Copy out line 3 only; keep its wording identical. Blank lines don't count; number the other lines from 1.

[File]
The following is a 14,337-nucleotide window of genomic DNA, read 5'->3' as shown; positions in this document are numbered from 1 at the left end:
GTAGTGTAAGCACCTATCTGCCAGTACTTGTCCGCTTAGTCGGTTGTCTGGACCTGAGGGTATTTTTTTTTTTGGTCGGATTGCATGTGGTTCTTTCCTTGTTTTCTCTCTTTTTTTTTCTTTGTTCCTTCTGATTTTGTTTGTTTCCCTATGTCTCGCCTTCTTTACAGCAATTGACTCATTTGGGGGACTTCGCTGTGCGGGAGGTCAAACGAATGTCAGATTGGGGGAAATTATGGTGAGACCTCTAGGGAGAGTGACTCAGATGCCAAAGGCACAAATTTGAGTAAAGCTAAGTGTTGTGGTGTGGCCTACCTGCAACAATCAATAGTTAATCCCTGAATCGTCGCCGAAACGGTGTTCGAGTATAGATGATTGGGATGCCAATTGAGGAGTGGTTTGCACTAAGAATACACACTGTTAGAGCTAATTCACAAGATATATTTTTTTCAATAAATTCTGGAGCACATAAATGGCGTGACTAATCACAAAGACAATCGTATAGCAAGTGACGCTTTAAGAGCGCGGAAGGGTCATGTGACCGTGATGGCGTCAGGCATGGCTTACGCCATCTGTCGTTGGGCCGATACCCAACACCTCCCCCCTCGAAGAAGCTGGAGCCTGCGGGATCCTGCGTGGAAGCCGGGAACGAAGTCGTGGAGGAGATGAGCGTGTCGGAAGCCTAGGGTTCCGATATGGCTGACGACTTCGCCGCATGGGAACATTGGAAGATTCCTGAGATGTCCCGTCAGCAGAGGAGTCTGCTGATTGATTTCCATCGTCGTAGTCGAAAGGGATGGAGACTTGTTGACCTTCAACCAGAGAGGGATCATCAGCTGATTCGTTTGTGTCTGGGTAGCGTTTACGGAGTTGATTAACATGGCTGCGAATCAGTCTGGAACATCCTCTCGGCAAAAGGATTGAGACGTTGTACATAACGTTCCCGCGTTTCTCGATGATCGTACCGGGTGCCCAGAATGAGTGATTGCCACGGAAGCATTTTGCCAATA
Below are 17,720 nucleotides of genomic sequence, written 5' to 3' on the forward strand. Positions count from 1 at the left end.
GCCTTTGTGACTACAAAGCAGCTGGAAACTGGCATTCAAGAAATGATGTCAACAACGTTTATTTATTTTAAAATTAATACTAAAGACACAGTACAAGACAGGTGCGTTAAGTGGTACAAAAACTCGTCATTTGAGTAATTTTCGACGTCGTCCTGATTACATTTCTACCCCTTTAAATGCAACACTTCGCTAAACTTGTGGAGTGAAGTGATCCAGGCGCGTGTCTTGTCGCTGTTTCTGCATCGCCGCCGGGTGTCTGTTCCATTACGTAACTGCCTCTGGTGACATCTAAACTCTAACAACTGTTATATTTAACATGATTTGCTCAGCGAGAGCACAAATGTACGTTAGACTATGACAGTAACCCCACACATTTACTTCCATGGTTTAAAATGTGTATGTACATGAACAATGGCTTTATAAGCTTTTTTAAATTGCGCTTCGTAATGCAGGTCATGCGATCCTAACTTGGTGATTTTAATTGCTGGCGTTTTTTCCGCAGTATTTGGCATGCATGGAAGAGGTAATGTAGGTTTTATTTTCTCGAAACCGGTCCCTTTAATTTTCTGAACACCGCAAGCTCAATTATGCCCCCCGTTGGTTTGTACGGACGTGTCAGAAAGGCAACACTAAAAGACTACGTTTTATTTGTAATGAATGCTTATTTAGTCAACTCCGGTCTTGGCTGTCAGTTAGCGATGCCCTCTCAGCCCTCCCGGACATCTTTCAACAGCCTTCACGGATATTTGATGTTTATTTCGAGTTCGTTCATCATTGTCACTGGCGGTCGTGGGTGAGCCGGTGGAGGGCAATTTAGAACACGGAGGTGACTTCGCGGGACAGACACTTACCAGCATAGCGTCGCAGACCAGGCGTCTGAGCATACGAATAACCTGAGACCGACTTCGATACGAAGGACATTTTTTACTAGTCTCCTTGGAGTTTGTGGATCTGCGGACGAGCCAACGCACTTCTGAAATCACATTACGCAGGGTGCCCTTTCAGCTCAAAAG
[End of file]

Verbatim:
Below are 17,720 nucleotides of genomic sequence, written 5' to 3' on the forward strand. Positions count from 1 at the left end.